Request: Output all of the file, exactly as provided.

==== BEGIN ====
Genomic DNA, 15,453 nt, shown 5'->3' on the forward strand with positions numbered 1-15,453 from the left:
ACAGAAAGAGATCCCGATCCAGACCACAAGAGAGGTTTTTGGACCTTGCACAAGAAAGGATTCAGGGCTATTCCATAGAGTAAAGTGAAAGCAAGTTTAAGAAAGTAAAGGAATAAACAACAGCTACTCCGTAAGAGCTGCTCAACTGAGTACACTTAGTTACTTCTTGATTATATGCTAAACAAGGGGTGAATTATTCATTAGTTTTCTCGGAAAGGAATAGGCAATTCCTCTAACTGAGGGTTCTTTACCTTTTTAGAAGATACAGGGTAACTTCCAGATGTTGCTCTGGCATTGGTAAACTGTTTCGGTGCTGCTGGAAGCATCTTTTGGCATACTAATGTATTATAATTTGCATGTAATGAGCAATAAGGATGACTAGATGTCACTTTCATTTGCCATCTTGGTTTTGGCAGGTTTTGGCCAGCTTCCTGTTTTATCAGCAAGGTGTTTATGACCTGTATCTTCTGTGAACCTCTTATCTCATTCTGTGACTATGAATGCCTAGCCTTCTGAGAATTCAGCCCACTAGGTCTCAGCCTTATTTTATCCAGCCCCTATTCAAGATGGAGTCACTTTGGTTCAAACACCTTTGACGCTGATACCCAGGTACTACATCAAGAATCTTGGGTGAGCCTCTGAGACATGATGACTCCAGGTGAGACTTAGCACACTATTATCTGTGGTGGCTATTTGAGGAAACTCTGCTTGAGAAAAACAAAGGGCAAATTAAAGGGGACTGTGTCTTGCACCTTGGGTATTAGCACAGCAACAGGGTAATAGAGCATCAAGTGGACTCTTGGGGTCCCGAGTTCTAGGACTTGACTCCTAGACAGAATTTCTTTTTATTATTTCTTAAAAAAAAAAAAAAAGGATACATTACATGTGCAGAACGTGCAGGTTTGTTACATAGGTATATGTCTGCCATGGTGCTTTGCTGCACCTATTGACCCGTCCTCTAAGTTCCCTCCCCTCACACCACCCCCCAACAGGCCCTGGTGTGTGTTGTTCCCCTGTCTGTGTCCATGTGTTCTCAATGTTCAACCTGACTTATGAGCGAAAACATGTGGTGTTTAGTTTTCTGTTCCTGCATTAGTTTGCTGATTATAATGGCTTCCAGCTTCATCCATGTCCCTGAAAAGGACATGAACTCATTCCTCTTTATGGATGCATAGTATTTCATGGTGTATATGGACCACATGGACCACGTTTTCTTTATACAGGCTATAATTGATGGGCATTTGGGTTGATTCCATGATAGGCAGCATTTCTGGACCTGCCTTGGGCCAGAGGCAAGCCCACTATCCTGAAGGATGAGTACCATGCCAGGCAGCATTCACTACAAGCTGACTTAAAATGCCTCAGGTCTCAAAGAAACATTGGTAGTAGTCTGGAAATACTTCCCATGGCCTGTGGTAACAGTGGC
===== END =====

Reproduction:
Genomic DNA, 15,453 nt, shown 5'->3' on the forward strand with positions numbered 1-15,453 from the left:
ACAGAAAGAGATCCCGATCCAGACCACAAGAGAGGTTTTTGGACCTTGCACAAGAAAGGATTCAGGGCTATTCCATAGAGTAAAGTGAAAGCAAGTTTAAGAAAGTAAAGGAATAAACAACAGCTACTCCGTAAGAGCTGCTCAACTGAGTACACTTAGTTACTTCTTGATTATATGCTAAACAAGGGGTGAATTATTCATTAGTTTTCTCGGAAAGGAATAGGCAATTCCTCTAACTGAGGGTTCTTTACCTTTTTAGAAGATACAGGGTAACTTCCAGATGTTGCTCTGGCATTGGTAAACTGTTTCGGTGCTGCTGGAAGCATCTTTTGGCATACTAATGTATTATAATTTGCATGTAATGAGCAATAAGGATGACTAGATGTCACTTTCATTTGCCATCTTGGTTTTGGCAGGTTTTGGCCAGCTTCCTGTTTTATCAGCAAGGTGTTTATGACCTGTATCTTCTGTGAACCTCTTATCTCATTCTGTGACTATGAATGCCTAGCCTTCTGAGAATTCAGCCCACTAGGTCTCAGCCTTATTTTATCCAGCCCCTATTCAAGATGGAGTCACTTTGGTTCAAACACCTTTGACGCTGATACCCAGGTACTACATCAAGAATCTTGGGTGAGCCTCTGAGACATGATGACTCCAGGTGAGACTTAGCACACTATTATCTGTGGTGGCTATTTGAGGAAACTCTGCTTGAGAAAAACAAAGGGCAAATTAAAGGGGACTGTGTCTTGCACCTTGGGTATTAGCACAGCAACAGGGTAATAGAGCATCAAGTGGACTCTTGGGGTCCCGAGTTCTAGGACTTGACTCCTAGACAGAATTTCTTTTTATTATTTCTTAAAAAAAAAAAAAAAGGATACATTACATGTGCAGAACGTGCAGGTTTGTTACATAGGTATATGTCTGCCATGGTGCTTTGCTGCACCTATTGACCCGTCCTCTAAGTTCCCTCCCCTCACACCACCCCCCAACAGGCCCTGGTGTGTGTTGTTCCCCTGTCTGTGTCCATGTGTTCTCAATGTTCAACCTGACTTATGAGCGAAAACATGTGGTGTTTAGTTTTCTGTTCCTGCATTAGTTTGCTGATTATAATGGCTTCCAGCTTCATCCATGTCCCTGAAAAGGACATGAACTCATTCCTCTTTATGGATGCATAGTATTTCATGGTGTATATGGACCACATGGACCACGTTTTCTTTATACAGGCTATAATTGATGGGCATTTGGGTTGATTCCATGATAGGCAGCATTTCTGGACCTGCCTTGGGCCAGAGGCAAGCCCACTATCCTGAAGGATGAGTACCATGCCAGGCAGCATTCACTACAAGCTGACTTAAAATGCCTCAGGTCTCAAAGAAACATTGGTAGTAGTCTGGAAATACTTCCCATGGCCTGTGGTAACAGTGGC